"I just felt that the Manchester United centre-halves drop off so we could exploit the space in front of that with Raheem's speed," explained Brendan Rodgers in his post-match press conference. "We felt in this game that because of the nature of Manchester United being at home they'd have to attack and that would allow us to get in round the back of their midfield." And so it proved.
The contrast with the fluidity of the opposition was marked and the fact that Moyes failed to address this recurring issue does not reflect well on him. The United boss may be seeing things others don't on the training field, but far more importantly, he's missing things that are obvious to everyone on matchdays. Instead the rescue act came in the unlikely form of Tom Cleverley and Danny Welbeck. As for the final switch of Rio Ferdinand for Mata, it was little more than an underwhelming act of damage limitation.Pragmatism, Moyes' backers would argue. But it was a backwards step that contrasts with, for example, Sir Alex Ferguson's decision to bring on Javier Hernandez for Nani when two goals and a man down to Manchester City at Old Trafford in 2011. United were punished 6-1 but Ferguson felt duty bound as Manchester United manager to chase the game regardless of the circumstances. By comparison, Moyes feels like a realist working at a dream factory.
His comments before the game that Liverpool were favourites on Sunday, while honest, hinted at this and were picked up on by Rodgers. "I'd never say that of Liverpool even if I was bottom of the league. Anfield is Anfield. We expect to win and we have a mentality in the team that we've developed in the 18 months that I've been here. There is belief in the players and you can see that in how they play." Rodgers' shtick has been known to induce nausea at times, but even among his fiercest critics, few would argue he doesn't know his audience. He gets it. Moyes, it seems, does not.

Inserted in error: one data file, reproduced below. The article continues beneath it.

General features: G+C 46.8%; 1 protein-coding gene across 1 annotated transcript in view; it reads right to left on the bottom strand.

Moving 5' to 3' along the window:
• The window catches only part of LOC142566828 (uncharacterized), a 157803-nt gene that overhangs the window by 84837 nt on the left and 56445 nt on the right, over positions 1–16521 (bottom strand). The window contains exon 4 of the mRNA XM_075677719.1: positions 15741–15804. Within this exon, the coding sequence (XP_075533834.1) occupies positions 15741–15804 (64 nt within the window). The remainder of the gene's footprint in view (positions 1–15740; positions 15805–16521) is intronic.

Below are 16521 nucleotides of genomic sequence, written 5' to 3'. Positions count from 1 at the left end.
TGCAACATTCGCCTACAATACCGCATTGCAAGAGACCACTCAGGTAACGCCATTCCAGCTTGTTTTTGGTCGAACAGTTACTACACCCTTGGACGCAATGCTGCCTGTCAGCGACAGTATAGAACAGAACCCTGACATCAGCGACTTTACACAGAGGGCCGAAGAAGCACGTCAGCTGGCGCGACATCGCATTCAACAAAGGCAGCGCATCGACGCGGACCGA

He cut a predictably sad figure after the game - one who is continuing to endure rather enjoy the responsibility of managing Manchester United. There is probably no right way to do a press conference after a 3-0 humbling at home to your fiercest rivals in which your side has mustered a solitary shot on target, but this still felt like a poor show. Crucially, there was no sense that Moyes has a plan to remedy the situation.
"It's difficult to explain it," he admitted. "It wasn't what we expected. I'd said that the players looked in good shape and in good fettle but we just didn't get to the standards that were required. I've not seen that (lack of confidence in training). I've seen confident and well-motivated players. I just think Liverpool played well." No answers then. And no hope.
Saddled with the burden of Ferguson's departing request, there are plenty of supporters willing to press on regardless with the 'stick with him' mantra. Statistics from 1987 will continue to be dredged up to encourage patience. But the fans need something to cling to. A bone to be thrown their way to hint at progress. A germ of an idea that the team is taking one step backwards in order to eventually take another two forwards.
Liverpool supporters saw that under Rodgers last season even in a seventh place finish. They recognised a team trying to do the right things. But it would be charitable in the extreme to suggest Moyes is offering any such positives. It is difficult to see evidence of a coherent vision that could reap dividends in the long run.
As a result, while the Stretford End remain defiant, the problems only mount. Indeed, deflation not defiance is the emotion Moyes exudes right now. A man apparently resigned to his fate. "This job was always going to be hard," he told the assembled reporters after the game when asked if the task was proving more difficult than he'd anticipated. "Harder? Yeah, I would say so." And it's not getting any easier.